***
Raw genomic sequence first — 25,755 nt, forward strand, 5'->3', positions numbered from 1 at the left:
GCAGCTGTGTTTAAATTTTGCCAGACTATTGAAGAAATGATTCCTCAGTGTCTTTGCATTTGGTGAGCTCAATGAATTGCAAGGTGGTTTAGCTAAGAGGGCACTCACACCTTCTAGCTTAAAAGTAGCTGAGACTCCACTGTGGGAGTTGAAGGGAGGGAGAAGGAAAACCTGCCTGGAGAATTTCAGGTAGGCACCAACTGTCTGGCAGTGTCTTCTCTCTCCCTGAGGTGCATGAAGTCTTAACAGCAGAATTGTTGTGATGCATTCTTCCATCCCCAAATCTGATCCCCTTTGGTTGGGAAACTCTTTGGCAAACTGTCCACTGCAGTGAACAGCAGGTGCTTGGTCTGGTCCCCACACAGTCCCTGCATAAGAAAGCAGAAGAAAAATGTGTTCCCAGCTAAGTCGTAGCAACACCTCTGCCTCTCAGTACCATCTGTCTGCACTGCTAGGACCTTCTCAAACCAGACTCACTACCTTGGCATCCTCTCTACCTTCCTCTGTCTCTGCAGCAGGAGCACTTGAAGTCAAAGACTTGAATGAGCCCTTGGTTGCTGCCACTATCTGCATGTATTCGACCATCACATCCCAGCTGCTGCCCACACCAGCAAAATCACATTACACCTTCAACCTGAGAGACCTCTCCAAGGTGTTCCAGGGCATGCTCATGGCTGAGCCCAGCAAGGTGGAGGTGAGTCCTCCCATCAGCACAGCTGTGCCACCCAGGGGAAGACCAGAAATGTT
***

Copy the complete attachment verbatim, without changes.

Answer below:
Raw genomic sequence first — 25,755 nt, forward strand, 5'->3', positions numbered from 1 at the left:
GCAGCTGTGTTTAAATTTTGCCAGACTATTGAAGAAATGATTCCTCAGTGTCTTTGCATTTGGTGAGCTCAATGAATTGCAAGGTGGTTTAGCTAAGAGGGCACTCACACCTTCTAGCTTAAAAGTAGCTGAGACTCCACTGTGGGAGTTGAAGGGAGGGAGAAGGAAAACCTGCCTGGAGAATTTCAGGTAGGCACCAACTGTCTGGCAGTGTCTTCTCTCTCCCTGAGGTGCATGAAGTCTTAACAGCAGAATTGTTGTGATGCATTCTTCCATCCCCAAATCTGATCCCCTTTGGTTGGGAAACTCTTTGGCAAACTGTCCACTGCAGTGAACAGCAGGTGCTTGGTCTGGTCCCCACACAGTCCCTGCATAAGAAAGCAGAAGAAAAATGTGTTCCCAGCTAAGTCGTAGCAACACCTCTGCCTCTCAGTACCATCTGTCTGCACTGCTAGGACCTTCTCAAACCAGACTCACTACCTTGGCATCCTCTCTACCTTCCTCTGTCTCTGCAGCAGGAGCACTTGAAGTCAAAGACTTGAATGAGCCCTTGGTTGCTGCCACTATCTGCATGTATTCGACCATCACATCCCAGCTGCTGCCCACACCAGCAAAATCACATTACACCTTCAACCTGAGAGACCTCTCCAAGGTGTTCCAGGGCATGCTCATGGCTGAGCCCAGCAAGGTGGAGGTGAGTCCTCCCATCAGCACAGCTGTGCCACCCAGGGGAAGACCAGAAATGTT